Scientists have identified gene recombination in neurons that produces thousands of new gene variants within Alzheimer's disease brains. The study, published in Nature, reveals for the first time how the Alzheimer's-linked gene, APP, is recombined by using the same type of enzyme found in HIV.
Using new analytical methods focused on single and multiple-cell samples, the researchers found that the APP gene, which produces the toxic beta amyloid proteins defining Alzheimer's disease, gives rise to novel gene variants in neurons--creating a genomic mosaic. The process required reverse transcription and reinsertion of the variants back into the original genome, producing permanent DNA sequence changes within the cell's DNA blueprint.
"We used new approaches to study the APP gene, which gives rise to amyloid plaques, a pathological hallmark of the disease," says the senior author of the paper. "Gene recombination was discovered as both a normal process for the brain and one that goes wrong in Alzheimer's disease."
One hundred percent of the Alzheimer's disease brain samples contained an over-abundance of distinct APP gene variants, compared to samples from normal brains. Among these Alzheimer's-enriched variations, the scientists identified 11 single-nucleotide changes identical to known mutations in familial Alzheimer's disease--a very rare inherited form of the disorder. Although found in a mosaic pattern, the identical APP variants were observed in the most common form of Alzheimer's disease, further linking gene recombination in neurons to disease.
"These findings may fundamentally change how we understand the brain and Alzheimer's disease," says the senior author. "If we imagine DNA as a language that each cell uses to 'speak,' we found that in neurons, just a single word may produce many thousands of new, previously unrecognized words. This is a bit like a secret code embedded within our normal language that is decoded by gene recombination. The secret code is being used in healthy brains but also appears to be disrupted in Alzheimer's disease."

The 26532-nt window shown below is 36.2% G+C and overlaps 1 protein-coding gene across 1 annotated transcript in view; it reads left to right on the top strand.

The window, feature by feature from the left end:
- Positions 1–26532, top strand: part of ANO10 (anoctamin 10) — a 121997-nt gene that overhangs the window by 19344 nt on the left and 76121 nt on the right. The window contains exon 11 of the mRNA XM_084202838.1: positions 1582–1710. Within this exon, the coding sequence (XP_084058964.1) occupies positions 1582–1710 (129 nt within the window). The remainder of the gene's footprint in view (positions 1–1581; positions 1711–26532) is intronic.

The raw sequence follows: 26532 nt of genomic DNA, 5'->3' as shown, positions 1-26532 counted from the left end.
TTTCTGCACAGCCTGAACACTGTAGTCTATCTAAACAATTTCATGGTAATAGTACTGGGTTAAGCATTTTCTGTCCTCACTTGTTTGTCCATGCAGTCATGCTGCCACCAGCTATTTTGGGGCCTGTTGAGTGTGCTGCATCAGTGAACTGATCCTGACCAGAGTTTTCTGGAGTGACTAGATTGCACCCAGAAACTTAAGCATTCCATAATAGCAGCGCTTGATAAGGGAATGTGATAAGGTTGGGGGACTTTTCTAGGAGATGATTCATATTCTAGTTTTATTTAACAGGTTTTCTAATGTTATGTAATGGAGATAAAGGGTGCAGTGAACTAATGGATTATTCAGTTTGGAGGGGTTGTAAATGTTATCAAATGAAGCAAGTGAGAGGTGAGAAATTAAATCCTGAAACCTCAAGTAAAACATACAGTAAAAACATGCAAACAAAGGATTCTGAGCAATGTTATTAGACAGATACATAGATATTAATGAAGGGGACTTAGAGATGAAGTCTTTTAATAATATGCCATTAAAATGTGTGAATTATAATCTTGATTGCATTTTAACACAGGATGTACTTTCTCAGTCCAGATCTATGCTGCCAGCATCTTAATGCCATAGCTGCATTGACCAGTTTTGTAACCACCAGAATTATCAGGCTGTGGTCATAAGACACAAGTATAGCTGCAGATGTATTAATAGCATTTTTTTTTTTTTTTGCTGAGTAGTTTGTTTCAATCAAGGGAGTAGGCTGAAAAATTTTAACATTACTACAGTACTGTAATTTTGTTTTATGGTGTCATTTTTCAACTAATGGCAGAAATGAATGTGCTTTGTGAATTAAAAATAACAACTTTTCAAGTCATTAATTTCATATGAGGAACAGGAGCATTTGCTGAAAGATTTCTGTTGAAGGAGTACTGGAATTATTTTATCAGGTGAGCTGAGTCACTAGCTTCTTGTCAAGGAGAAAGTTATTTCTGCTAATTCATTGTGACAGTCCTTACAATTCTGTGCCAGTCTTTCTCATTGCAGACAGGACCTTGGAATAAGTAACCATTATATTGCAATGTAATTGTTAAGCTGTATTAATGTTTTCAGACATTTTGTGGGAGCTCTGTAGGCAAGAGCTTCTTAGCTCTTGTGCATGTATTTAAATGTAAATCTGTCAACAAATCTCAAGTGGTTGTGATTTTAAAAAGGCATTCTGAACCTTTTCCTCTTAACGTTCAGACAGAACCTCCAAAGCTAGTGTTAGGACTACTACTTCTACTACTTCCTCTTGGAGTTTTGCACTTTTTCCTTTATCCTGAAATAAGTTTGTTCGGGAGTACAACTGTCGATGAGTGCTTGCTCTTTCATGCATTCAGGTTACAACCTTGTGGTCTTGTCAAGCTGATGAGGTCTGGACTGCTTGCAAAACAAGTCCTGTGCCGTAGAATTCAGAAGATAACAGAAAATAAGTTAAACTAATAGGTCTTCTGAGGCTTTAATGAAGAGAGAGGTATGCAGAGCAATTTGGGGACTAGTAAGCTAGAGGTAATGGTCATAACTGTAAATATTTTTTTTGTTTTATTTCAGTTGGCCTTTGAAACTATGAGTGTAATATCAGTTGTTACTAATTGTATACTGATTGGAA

The scientists found that the gene recombination process required an enzyme called reverse transcriptase, the same type of enzyme HIV uses to infect cells. Although there is no medical evidence that HIV or AIDS causes Alzheimer's disease, existing FDA-approved antiretroviral therapies for HIV that block reverse transcriptase might also be able to halt the recombination process and could be explored as a new treatment for Alzheimer's disease. The scientists noted the relative absence of proven Alzheimer's disease in aging HIV patients on antiretroviral medication, supporting this possibility.
"Our findings provide a scientific rationale for immediate clinical evaluation of HIV antiretroviral therapies in people with Alzheimer's disease," says the senior author. "Such studies may also be valuable for high-risk populations, such as people with rare genetic forms of Alzheimer's disease."
Adds first author, "Reverse transcriptase is an error-prone enzyme--meaning it makes lots of mistakes. This helps explain why copies of the APP gene are not accurate in Alzheimer's disease and how the diversity of DNA in the neurons is created."
The amyloid hypothesis, or the theory that accumulation of a protein called beta-amyloid in the brain causes Alzheimer's disease, has driven Alzheimer's research to date. However, treatments that target beta-amyloid have notoriously failed in clinical trials. Today's findings offer a potential answer to this mystery.
"The thousands of APP gene variations in Alzheimer's disease provide a possible explanation for the failures of more than 400 clinical trials targeting single forms of beta-amyloid or involved enzymes," says the senior author. "APP gene recombination in Alzheimer's disease may be producing many other genotoxic changes as well as disease-related proteins that were therapeutically missed in prior clinical trials. The functions of APP and beta-amyloid that are central to the amyloid hypothesis can now be re-evaluated in light of our gene recombination discovery."
Somatic APP gene recombination in Alzheimer's disease and normal neurons
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